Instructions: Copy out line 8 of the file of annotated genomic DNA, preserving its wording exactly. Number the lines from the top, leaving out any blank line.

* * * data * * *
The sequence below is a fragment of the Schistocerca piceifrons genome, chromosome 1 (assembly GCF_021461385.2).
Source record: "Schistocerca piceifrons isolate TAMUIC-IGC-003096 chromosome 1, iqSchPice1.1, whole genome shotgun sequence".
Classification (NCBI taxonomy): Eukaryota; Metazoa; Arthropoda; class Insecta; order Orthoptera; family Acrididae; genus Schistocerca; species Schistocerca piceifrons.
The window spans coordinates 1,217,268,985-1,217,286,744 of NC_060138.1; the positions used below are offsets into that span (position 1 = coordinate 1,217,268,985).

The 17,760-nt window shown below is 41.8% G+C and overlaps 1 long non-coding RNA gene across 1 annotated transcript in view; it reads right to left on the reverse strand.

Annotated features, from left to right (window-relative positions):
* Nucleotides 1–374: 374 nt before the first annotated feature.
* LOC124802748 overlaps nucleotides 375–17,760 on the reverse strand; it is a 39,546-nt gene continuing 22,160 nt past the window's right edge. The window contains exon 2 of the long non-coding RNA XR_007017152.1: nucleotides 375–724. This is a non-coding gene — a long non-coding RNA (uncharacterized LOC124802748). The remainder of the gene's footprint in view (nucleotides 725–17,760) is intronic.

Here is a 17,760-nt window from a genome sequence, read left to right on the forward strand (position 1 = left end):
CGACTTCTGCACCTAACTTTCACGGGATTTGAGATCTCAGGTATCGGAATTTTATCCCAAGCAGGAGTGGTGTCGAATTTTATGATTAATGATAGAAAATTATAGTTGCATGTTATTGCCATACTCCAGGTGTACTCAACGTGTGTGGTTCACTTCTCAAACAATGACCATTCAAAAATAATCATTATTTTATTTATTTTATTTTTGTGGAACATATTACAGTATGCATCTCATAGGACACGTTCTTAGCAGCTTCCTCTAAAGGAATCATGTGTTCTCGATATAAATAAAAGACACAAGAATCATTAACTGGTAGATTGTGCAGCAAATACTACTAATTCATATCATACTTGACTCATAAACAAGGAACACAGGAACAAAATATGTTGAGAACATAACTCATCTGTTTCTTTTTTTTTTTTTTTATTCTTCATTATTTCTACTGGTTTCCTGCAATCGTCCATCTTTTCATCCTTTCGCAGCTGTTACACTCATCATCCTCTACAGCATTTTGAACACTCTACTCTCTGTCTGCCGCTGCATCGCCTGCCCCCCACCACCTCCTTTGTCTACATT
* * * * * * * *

* LOC124802748 overlaps nucleotides 375–17,760 on the reverse strand; it is a 39,546-nt gene continuing 22,160 nt past the window's right edge. The window contains exon 2 of the long non-coding RNA XR_007017152.1: nucleotides 375–724. This is a non-coding gene — a long non-coding RNA (uncharacterized LOC124802748). The remainder of the gene's footprint in view (nucleotides 725–17,760) is intronic.